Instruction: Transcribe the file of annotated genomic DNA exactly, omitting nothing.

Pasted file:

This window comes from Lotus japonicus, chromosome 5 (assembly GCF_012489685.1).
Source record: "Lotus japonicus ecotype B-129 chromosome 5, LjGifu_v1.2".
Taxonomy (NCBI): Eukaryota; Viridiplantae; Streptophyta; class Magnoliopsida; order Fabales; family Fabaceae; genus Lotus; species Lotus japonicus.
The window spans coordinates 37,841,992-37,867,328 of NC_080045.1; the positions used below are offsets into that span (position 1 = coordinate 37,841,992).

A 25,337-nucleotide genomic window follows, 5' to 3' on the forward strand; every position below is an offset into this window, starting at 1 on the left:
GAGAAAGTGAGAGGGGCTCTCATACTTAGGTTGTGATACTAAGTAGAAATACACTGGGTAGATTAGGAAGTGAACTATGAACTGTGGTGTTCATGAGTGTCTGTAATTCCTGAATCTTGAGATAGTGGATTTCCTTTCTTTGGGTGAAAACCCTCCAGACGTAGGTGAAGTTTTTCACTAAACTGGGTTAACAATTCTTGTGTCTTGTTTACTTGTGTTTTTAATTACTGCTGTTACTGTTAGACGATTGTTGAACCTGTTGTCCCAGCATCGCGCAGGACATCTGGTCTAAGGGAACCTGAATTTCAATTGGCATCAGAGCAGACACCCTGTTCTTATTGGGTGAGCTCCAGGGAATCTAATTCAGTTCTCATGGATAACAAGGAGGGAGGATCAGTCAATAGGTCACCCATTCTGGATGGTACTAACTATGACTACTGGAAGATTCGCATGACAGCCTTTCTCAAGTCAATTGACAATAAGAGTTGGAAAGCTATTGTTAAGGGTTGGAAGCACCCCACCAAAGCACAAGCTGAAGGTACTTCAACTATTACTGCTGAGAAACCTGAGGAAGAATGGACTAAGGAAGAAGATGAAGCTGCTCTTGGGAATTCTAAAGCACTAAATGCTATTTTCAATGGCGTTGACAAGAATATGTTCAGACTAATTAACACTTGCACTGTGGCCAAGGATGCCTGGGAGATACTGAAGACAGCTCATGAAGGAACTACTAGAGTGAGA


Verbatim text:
This window comes from Lotus japonicus, chromosome 5 (assembly GCF_012489685.1).
Source record: "Lotus japonicus ecotype B-129 chromosome 5, LjGifu_v1.2".
Taxonomy (NCBI): Eukaryota; Viridiplantae; Streptophyta; class Magnoliopsida; order Fabales; family Fabaceae; genus Lotus; species Lotus japonicus.
The window spans coordinates 37,841,992-37,867,328 of NC_080045.1; the positions used below are offsets into that span (position 1 = coordinate 37,841,992).

A 25,337-nucleotide genomic window follows, 5' to 3' on the forward strand; every position below is an offset into this window, starting at 1 on the left:
GAGAAAGTGAGAGGGGCTCTCATACTTAGGTTGTGATACTAAGTAGAAATACACTGGGTAGATTAGGAAGTGAACTATGAACTGTGGTGTTCATGAGTGTCTGTAATTCCTGAATCTTGAGATAGTGGATTTCCTTTCTTTGGGTGAAAACCCTCCAGACGTAGGTGAAGTTTTTCACTAAACTGGGTTAACAATTCTTGTGTCTTGTTTACTTGTGTTTTTAATTACTGCTGTTACTGTTAGACGATTGTTGAACCTGTTGTCCCAGCATCGCGCAGGACATCTGGTCTAAGGGAACCTGAATTTCAATTGGCATCAGAGCAGACACCCTGTTCTTATTGGGTGAGCTCCAGGGAATCTAATTCAGTTCTCATGGATAACAAGGAGGGAGGATCAGTCAATAGGTCACCCATTCTGGATGGTACTAACTATGACTACTGGAAGATTCGCATGACAGCCTTTCTCAAGTCAATTGACAATAAGAGTTGGAAAGCTATTGTTAAGGGTTGGAAGCACCCCACCAAAGCACAAGCTGAAGGTACTTCAACTATTACTGCTGAGAAACCTGAGGAAGAATGGACTAAGGAAGAAGATGAAGCTGCTCTTGGGAATTCTAAAGCACTAAATGCTATTTTCAATGGCGTTGACAAGAATATGTTCAGACTAATTAACACTTGCACTGTGGCCAAGGATGCCTGGGAGATACTGAAGACAGCTCATGAAGGAACTACTAGAGTGAGA